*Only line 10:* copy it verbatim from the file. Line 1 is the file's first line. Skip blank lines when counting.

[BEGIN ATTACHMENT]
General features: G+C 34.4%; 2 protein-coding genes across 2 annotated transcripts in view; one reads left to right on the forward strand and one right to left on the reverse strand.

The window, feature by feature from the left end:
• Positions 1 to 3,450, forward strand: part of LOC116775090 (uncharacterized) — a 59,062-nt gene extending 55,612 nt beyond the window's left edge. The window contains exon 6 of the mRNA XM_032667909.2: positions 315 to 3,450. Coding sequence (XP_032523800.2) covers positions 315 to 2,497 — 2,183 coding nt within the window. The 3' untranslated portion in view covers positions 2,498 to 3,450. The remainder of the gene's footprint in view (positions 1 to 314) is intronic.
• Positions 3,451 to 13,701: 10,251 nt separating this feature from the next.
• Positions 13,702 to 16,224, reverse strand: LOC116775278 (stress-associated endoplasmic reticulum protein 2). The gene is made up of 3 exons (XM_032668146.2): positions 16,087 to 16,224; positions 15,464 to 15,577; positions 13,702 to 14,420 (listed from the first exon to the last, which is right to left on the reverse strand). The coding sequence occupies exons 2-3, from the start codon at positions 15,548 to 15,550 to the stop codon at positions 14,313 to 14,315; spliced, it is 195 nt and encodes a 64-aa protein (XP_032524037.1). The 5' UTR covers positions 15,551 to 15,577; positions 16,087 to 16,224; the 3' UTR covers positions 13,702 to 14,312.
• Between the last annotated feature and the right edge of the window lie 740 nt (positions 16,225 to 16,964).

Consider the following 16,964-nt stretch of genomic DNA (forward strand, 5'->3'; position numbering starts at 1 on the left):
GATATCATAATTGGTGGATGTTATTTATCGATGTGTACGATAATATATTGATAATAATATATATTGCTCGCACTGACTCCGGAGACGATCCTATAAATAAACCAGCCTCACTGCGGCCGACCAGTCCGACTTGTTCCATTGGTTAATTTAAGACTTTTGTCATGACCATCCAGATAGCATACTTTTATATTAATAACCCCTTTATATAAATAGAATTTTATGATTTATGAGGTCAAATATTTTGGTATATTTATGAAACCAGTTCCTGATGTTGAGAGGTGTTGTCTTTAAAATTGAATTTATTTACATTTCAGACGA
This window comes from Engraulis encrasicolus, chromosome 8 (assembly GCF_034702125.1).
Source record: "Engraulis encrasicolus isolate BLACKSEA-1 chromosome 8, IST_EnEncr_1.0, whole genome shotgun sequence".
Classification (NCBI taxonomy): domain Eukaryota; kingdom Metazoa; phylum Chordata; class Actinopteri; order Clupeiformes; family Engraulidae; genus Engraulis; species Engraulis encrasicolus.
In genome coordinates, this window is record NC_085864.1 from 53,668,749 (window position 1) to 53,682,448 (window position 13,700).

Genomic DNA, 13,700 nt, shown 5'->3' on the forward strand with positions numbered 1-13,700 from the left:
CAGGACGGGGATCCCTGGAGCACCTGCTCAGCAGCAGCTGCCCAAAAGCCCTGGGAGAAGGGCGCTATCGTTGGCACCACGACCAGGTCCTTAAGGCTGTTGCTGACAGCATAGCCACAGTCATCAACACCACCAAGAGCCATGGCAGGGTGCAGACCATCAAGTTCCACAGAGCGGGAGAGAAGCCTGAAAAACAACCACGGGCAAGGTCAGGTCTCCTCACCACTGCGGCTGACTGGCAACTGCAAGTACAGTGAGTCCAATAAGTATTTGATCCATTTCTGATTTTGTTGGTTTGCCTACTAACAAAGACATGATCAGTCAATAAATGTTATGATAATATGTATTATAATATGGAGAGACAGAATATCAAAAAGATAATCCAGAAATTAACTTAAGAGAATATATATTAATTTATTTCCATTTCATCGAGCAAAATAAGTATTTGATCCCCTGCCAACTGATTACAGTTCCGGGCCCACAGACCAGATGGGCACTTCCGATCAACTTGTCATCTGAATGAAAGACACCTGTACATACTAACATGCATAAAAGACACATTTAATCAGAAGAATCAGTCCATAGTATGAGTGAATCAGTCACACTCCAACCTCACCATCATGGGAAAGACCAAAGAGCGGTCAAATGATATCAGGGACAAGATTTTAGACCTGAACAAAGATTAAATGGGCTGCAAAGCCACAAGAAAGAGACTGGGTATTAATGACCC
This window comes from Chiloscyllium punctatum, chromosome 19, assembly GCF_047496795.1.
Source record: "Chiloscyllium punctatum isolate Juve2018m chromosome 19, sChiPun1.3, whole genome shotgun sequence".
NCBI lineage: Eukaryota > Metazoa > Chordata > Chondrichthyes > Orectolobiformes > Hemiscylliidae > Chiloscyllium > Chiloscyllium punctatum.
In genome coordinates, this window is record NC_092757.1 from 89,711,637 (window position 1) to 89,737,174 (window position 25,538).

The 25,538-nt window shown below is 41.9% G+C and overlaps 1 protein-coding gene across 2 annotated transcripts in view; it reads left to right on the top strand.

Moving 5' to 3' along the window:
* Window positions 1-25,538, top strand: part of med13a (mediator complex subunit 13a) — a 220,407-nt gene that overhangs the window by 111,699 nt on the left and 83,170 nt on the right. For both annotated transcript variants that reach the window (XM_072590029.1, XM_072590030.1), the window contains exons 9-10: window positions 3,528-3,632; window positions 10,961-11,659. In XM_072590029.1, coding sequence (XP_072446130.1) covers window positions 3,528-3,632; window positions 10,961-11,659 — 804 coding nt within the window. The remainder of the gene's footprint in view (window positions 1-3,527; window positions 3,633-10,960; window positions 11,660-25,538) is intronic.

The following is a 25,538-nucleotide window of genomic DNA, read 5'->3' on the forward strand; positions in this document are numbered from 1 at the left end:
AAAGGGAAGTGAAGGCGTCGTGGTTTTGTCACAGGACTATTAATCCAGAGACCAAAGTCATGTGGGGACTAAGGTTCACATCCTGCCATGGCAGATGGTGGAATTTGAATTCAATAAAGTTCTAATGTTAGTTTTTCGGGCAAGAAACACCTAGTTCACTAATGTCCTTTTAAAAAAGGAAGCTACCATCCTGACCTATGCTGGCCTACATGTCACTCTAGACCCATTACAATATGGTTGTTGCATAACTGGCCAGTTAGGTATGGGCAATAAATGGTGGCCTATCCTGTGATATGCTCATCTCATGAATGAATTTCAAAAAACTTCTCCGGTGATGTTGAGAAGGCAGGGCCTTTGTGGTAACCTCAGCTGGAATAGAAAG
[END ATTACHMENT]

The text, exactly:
Source record: "Engraulis encrasicolus isolate BLACKSEA-1 chromosome 8, IST_EnEncr_1.0, whole genome shotgun sequence".